All about langoustes and a recipe for something fantastic to do with them
“Dear Saucy Dressings, I’ve attached a painting that might inspire you to do something fantastic with shellfish. It’s by an artist we’ve represented for nearly 20 years. She has a very recognisable style, always incorporating the frame into her paintings. Her name is PJ Crook and the painting is titled ‘Chefs’.”
Miranda Marks of the Brian Sinfield Gallery
Well – that was a gauntlet thrown down if ever I saw one…. something fantastic with shellfish… and to be true to the wonderful painting (entitled chefs) that went with it it looked, at first glance, as if it couldn’t be just any shellfish… it would have to be langoustes (yes, alright, I’ve now spotted that that the painting has a lobster in the foreground… not a langouste!).
In any case, I picked up the something-fantastic-with-seafood gauntlet alright and I found myself in the foothills of a mountainous learning curve.
For more about PJ Crook (she really is an incredible artist) see the note at the bottom of this post.
Other names for langoustes
First of all, it’s important to be clear about what exactly a langouste is. It’s a crustacea found in cold water – I found some in Italy imported from Argentina – but in fact some third of the annual haul hail from Scotland. They’re in season from September to May when the season stops to allow for breeding, so, if you’re buying live specimens, check you’re buying from a sustainable source.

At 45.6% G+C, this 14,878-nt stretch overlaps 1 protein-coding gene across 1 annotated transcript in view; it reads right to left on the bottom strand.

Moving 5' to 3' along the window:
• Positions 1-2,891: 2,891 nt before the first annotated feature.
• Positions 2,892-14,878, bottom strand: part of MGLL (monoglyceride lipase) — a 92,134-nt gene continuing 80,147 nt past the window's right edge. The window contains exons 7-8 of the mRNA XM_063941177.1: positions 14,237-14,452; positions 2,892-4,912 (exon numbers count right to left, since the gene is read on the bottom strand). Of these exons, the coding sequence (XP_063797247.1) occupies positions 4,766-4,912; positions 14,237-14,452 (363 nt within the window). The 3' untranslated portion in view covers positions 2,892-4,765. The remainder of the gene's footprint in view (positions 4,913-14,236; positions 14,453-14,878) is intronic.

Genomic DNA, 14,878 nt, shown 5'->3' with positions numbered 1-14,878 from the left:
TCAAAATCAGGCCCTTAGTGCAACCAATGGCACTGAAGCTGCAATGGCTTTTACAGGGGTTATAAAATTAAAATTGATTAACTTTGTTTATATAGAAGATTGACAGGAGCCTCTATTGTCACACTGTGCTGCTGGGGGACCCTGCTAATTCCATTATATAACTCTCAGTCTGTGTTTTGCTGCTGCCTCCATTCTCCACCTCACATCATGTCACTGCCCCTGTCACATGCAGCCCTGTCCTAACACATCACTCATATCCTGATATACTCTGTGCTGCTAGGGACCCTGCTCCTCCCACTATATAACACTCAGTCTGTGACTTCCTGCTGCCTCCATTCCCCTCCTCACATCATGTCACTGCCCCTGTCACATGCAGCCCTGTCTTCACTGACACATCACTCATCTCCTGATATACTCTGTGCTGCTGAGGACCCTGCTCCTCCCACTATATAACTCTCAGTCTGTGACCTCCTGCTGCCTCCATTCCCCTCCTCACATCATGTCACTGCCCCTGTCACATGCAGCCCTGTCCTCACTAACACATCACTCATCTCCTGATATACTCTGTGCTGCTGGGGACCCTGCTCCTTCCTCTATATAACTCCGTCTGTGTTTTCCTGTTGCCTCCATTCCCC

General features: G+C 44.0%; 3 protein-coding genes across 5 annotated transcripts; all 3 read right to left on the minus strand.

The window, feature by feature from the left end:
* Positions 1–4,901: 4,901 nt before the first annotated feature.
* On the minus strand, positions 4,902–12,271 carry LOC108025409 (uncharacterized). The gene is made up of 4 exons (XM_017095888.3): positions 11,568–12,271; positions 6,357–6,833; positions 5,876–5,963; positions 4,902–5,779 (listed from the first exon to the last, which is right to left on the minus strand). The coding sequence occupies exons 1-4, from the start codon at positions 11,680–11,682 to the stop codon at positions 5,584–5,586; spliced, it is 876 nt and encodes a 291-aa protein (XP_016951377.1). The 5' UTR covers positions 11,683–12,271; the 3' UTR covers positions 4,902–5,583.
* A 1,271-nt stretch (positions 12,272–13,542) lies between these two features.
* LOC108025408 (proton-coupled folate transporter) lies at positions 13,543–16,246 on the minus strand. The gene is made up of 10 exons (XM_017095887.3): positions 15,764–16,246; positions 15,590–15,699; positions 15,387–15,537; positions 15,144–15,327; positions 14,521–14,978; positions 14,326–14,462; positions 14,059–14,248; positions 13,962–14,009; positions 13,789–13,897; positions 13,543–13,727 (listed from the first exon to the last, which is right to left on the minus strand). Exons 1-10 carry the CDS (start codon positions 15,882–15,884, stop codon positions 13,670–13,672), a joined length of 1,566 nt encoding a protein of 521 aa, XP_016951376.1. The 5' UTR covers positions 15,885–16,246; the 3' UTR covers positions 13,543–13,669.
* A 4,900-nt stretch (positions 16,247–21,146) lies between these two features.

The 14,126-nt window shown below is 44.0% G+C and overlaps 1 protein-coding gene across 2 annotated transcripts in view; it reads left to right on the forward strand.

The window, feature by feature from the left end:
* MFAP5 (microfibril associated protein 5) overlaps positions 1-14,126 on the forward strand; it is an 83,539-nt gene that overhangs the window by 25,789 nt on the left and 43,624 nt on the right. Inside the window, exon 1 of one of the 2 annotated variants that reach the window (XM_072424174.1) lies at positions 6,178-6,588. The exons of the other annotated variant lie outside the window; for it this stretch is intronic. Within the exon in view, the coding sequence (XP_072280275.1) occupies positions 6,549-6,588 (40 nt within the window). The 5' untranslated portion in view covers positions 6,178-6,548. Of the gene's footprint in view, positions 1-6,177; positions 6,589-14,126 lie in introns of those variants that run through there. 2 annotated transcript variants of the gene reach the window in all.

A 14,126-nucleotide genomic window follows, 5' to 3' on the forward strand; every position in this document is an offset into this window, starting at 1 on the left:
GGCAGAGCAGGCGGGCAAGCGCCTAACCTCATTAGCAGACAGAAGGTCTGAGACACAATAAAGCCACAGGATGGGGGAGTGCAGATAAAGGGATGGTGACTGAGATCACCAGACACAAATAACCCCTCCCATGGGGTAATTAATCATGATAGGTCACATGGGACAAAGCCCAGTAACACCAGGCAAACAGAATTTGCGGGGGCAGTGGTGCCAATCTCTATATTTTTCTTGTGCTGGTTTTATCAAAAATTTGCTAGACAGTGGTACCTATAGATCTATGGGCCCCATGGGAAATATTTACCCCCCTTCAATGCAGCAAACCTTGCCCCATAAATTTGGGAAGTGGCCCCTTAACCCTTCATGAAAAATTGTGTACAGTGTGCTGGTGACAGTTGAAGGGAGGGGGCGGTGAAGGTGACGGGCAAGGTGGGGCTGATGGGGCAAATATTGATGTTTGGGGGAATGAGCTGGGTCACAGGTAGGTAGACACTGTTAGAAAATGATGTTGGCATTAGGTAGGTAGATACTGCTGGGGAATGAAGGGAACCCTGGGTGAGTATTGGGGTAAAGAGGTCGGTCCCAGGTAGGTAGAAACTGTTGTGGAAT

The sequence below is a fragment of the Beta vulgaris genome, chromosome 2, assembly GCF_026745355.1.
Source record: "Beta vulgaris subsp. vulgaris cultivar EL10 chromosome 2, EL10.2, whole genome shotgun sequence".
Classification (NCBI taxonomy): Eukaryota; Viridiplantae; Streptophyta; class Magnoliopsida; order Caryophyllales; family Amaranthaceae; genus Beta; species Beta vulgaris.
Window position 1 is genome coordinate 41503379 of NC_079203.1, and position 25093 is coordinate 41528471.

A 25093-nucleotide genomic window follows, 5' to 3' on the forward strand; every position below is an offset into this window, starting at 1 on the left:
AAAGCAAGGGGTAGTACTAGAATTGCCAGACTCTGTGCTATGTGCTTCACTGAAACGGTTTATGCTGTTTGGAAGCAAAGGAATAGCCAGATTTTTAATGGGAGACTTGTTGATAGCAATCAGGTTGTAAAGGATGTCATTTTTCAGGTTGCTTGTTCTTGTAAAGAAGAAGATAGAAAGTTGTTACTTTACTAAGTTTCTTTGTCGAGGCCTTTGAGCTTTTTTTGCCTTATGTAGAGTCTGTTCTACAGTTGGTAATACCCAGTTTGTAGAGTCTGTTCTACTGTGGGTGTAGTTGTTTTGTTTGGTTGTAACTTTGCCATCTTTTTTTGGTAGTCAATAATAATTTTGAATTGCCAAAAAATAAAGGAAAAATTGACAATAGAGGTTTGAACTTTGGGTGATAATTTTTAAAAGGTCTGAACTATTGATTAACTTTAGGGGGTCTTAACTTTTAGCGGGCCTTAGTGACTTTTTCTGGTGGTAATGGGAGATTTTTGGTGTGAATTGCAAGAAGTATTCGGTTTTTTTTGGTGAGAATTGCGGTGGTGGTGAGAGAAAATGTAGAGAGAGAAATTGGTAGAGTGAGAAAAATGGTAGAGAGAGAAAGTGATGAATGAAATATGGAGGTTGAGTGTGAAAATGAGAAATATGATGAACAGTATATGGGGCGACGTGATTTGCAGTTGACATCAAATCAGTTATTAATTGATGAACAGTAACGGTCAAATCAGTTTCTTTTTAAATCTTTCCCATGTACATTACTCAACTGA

There are many names: Dublin Bay prawns, cigalas, crevettes impériales, scampi, Norway lobsters…. and that last name is a very misleading one.
What is the difference between a langouste and a lobster?
“Certains pensent que le homard est le mâle de la langouste. Que nenni!”
The Gallic contributor to the delightful, and informative French blog, Quelle Difference poured scorn over anyone confusing lobsters with langoustes (what this says for me I prefer not to think) – especially those stupid enough to think langoustes are male lobsters. Lobsters and langoustes are different animals. Lobsters are carnivores with a couple of impressive claws (I was served up one once which could have sunk the Titannic). Langoustes on the other hand, like whales, feast only on plankton, and are without serious pincers.
Lobster flesh is a bit firmer and denser than that of the langouste, and, until recently lobsters have usually cost more. But these days some say that the langouste has a more delicate flavour and prices are increasingly neck and neck.
What is the difference between a langouste and a crayfish?
A crayfish is a crustacea, not dissimilar to a lobster (they’re related), which lives in freshwater, and eats live or dead prey. Crayfish also have well-developed claws. Langoustes are saltwater crustacea.